Preparing for a Healthy Pregnancy
Planning to have a baby? There are steps you can take before you ever become pregnant to help ensure a smooth pregnancy and a healthy outcome for you and your infant.
Sally L. Avenson, a nurse midwife who teaches in the University of Washington School of Nursing and maintains a private midwifery practice, offers a number of suggestions for women who are expecting babies -- or hoping to.
Practice good nutrition
"It's wonderful to go into pregnancy healthy," says Ms. Avenson. Good eating habits are important to help minimize the likelihood of problems. "And the peace of mind is wonderful, knowing you're doing everything you can to give your baby a good start."
Ms. Avenson says it's probably a good idea to take a vitamin supplement, with special emphasis on the B vitamins. Lack of one of the B vitamins, folic acid, in the mother has been linked with spine bifida (open spine) in the newborn. (The usual recommended amount of folic acid supplement is 400 micrograms a day.) However, excessive amounts of some vitamins can be harmful, so check with your healthcare provider before you start taking vitamins.
Practice healthy living
Plan on regular exercise, get enough rest and sleep, and try to keep stresses to a minimum. "It's an opportune time to make changes," says Ms. Avenson. "If you're motivated, you can do wonderful things." Strive to exercise regularly, raising your pulse rate, but not to the point that you can no longer converse.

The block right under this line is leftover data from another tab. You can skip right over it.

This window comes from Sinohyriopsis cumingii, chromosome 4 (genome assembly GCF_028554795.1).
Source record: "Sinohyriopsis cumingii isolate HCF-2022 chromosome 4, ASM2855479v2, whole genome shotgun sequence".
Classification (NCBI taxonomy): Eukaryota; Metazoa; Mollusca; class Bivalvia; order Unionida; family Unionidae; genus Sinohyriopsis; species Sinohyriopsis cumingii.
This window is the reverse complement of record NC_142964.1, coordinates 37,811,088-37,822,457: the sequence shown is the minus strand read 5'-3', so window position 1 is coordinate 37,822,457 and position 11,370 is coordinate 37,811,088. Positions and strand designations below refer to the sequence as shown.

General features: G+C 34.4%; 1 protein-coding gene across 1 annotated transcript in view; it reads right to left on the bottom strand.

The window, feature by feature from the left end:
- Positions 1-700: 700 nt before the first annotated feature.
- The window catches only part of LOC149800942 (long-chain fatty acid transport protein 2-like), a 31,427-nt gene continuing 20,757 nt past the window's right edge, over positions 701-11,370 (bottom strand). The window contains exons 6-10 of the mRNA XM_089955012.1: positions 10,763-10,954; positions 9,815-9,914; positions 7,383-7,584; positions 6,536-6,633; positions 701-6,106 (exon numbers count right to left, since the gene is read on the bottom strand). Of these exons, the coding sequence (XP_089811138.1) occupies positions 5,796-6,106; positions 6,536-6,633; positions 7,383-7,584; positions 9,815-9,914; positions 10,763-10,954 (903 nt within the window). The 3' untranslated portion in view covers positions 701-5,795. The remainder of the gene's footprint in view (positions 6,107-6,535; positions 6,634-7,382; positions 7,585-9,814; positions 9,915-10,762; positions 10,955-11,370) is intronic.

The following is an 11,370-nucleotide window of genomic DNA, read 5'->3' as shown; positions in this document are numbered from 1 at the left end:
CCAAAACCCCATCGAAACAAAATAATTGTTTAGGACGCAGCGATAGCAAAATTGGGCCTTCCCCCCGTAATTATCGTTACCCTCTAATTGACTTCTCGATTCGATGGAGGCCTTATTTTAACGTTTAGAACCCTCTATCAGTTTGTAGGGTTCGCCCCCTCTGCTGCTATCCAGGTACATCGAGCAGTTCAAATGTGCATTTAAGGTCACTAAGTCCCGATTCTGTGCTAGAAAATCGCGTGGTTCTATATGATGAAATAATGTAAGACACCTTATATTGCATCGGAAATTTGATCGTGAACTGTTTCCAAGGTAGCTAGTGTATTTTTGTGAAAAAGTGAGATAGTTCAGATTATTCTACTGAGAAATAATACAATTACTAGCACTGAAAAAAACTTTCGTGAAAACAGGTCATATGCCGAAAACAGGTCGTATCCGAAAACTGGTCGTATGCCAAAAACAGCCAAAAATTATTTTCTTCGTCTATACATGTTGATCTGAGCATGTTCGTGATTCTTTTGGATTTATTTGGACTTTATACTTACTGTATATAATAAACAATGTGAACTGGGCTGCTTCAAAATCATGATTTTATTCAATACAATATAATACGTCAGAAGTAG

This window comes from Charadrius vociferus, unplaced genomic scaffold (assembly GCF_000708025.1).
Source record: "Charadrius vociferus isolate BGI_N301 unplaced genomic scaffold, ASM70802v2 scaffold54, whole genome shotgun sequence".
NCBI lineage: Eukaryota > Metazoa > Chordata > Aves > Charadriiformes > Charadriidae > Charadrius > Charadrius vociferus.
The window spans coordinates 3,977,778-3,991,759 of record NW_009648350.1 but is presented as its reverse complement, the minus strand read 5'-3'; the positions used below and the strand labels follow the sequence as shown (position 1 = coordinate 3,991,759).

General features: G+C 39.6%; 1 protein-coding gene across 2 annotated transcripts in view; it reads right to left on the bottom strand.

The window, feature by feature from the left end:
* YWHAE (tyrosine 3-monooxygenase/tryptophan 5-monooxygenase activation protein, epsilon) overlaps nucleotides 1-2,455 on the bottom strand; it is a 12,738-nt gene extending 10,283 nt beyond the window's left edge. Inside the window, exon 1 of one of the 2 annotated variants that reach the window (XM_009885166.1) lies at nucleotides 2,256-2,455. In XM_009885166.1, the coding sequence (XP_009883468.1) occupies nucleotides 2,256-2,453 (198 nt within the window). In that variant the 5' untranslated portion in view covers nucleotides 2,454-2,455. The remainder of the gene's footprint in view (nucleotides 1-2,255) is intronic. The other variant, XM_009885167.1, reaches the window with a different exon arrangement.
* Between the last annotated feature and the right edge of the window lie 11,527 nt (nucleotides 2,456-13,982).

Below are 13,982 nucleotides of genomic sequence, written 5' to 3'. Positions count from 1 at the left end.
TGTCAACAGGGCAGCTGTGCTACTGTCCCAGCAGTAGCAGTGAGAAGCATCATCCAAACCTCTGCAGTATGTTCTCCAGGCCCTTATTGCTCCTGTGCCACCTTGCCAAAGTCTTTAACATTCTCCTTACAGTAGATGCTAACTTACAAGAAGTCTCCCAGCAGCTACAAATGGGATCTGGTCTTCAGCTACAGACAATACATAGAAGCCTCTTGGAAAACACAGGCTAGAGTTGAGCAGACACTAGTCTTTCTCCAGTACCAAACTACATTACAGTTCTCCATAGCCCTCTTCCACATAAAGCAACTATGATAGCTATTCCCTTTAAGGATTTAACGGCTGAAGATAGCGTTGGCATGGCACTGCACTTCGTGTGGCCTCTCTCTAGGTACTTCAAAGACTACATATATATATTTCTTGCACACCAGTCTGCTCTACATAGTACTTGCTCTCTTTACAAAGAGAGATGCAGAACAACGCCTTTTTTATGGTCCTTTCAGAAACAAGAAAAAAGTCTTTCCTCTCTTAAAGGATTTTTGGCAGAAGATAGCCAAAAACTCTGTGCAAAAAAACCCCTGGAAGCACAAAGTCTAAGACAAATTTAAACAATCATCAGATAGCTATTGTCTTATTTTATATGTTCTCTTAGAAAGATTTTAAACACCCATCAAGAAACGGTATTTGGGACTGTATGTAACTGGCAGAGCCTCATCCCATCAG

Smoking retards the growth -- including the brain -- of the fetus, and can affect the child's learning potential. "The connection has been made over and over," says Ms. Avenson. Mothers who smoke also have an increased rate of obstetrical complications, including pre-term labor, and premature separation of the placenta, which provides nourishment to the unborn baby. There is a higher rate of miscarriage among smokers, says Avenson, and the rate is related to the number of cigarettes smoked on a daily basis. "So it's worthwhile even to cut down on smoking, although it's much better to quit," she says.
Abstain from alcohol
"The best strategy is abstinence," stresses Ms. Avenson. While heavy drinking may cause fetal alcohol syndrome (which causes facial deformities, and severe behavioral and learning difficulties), any alcohol may result in a milder condition called fetal alcohol effect (FAE). Because there are no abnormalities in the child's appearance, FAE is more difficult to diagnose, but may cause behavior problems. Like cigarettes, alcohol's challenges to the fetus are dose-related. Binge drinking causes more problems than moderate drinking.
Refrain from substance abuse
Seek help if you have a drug problem, and remember that the child you're carrying has an even stronger response to drugs than you do.
Seek help in abusive situations
Statistics show that domestic violence often begins or increases when a woman is pregnant, because she is more vulnerable and dependent and makes an easier target. "There's such secrecy and stigma attached to the victims," Ms. Avenson says. "Call the domestic abuse hotline and get a referral to someone who can help."
Visit your provider early
See your health care provider as soon as you suspect you're pregnant. "It's wonderful to have early visits," says Ms. Avenson. "Be assertive about health care planning, and educate yourself to make good choices. If the health care provider you go to doesn't suit your needs, don't be afraid to make a change. Be proactive when it comes to your pregnancy."